Tomb raiding helped by private museums that buy relics from thieves

By Zhao Yusha Source:Global Times Published: 2016/8/9 20:03:39

Relic inspectors measure a tunnel after the tomb of Shang Dynasty (C.1600-1064BC) royalty was raided in December 2015 in Zhengzhou, Central China's Henan Province. Photo: CFP

 The local government in Zunhua, North China's Hebei Province vowed to better protect the city's cultural sites and relics after tombs in which date back to the Qing Dynasty (1644-1911) were looted twice in seven months.

While the State Administration of Cultural Heritage (SACH) has blamed the local government's irresponsibility and poor management skills, experts noted that stamping out tomb raiding is both legally and financially challenging.

Demand for historical artifacts in China is increasing rapidly. Aside from collectors, private museums are the major buyers of stolen relics, Ni Fangliu, a Nanjing-based archeology expert, told the Global Times.

Lucrative underground

The tomb of an imperial concubine in Zunhua's Eastern Qing Tombs, was ransacked by nine thieves and 12 items were stolen on October 31, 2015. The thieves were later caught and the relics retrieved, news site reported

SACH summoned city officials from Zunhua and Tangshan, which administers Zunhua, after the October theft and officials promised that they would do more to protect the site.

However, on May 17, the tomb of Empress Xiaozhuang (1613-1688) in the complex was burgled. The thieves have not been caught, and the case is still being investigated, according to

"The local government and the administration department should improve their management abilities as well as their sense of responsibility," a official from SACH told the Beijing Times.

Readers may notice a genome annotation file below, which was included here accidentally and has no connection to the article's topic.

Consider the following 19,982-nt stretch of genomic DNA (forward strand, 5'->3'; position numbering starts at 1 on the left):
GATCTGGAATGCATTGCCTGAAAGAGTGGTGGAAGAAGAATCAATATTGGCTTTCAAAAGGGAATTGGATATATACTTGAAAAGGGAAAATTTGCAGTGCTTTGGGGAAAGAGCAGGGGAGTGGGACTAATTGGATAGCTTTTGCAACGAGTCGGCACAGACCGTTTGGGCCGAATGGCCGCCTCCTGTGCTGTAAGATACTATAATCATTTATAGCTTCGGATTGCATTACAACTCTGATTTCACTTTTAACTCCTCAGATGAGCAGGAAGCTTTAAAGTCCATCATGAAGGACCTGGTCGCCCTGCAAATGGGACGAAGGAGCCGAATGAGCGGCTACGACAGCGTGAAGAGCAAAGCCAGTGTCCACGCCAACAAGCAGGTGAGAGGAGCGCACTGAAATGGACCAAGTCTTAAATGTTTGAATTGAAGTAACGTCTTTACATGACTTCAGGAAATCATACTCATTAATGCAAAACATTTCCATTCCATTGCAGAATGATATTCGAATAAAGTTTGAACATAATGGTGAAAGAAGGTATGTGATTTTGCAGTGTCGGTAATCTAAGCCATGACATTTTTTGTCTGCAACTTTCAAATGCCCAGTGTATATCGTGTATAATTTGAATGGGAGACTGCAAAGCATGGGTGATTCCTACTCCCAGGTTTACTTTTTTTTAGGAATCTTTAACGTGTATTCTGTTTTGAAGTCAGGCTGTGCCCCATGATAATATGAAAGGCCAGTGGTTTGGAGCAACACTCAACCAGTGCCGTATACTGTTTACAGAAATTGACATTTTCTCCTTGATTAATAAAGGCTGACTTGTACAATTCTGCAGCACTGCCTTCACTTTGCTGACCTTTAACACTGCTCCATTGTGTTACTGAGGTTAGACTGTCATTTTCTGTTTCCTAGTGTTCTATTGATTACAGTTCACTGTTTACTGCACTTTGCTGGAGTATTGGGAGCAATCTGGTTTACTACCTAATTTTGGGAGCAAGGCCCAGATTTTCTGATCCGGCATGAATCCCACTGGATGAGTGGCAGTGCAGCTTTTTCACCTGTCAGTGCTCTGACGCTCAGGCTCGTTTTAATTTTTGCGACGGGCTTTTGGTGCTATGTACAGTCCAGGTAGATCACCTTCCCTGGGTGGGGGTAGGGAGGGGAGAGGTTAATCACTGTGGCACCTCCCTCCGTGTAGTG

The Eastern Qing Tombs has 15 tombs and 586 individual buildings which house the remains of 161 imperial family members, according to the Xinhua News Agency.

"It is difficult for the government to control such a large place, and some tomb thieves have more advanced technology than the government," said Ni, emphasizing the shortage of funds for relic protection.

 "The relics they stole from these tombs can be sold within few days, which makes it very difficult for the government to trace these relics," said Liu Yang,  a Beijing-based lawyer.

According to SACH, just 29 incidents in which relics were stolen were reported to them in 2015, along with 83 cases in which cultural sites were vandalized. About 22 heritage sites under state protection reported cases in which their security was endangered, the Beijing Times reported. 

Private business

"Many private museums have a large demand for relics, which gives tomb looting a huge market," said Guo Dashun, former director of the Liaoning Provincial Institute of Archaeology.

In addition, the government is encouraging more museums to be built. "So even if they know that the source of these relics are questionable, they turn a blind eye to it," said Ni.

"If these museums refuse to take the illegal relics or report the thieves to the police, then no one is going to give them relics any more," Ni explained.

Liang Jun, the curator of a museum in East China's Jiangsu Province was sentenced to nine months in jail with a year of probation and fined 100,000 yuan ($15,013) for buying relics from tomb thieves, news site reported in 2014.

Ni argues legal and security solutions are needed "Yet currently neither of them seem possible," said Ni.

China stopped handing out death sentences to tomb raiders in 2011 "in order to decrease the number of executions," said Liu. 

"Undoubtedly tomb looting will be more and more rampant without the threat of the death penalty," said Ni.

With the lessening punishment, expanding market and some local governments' negligence, "maybe the tomb looting business will only die down when all the tombs are depleted," said Ni.


Newspaper headline: Grave situation

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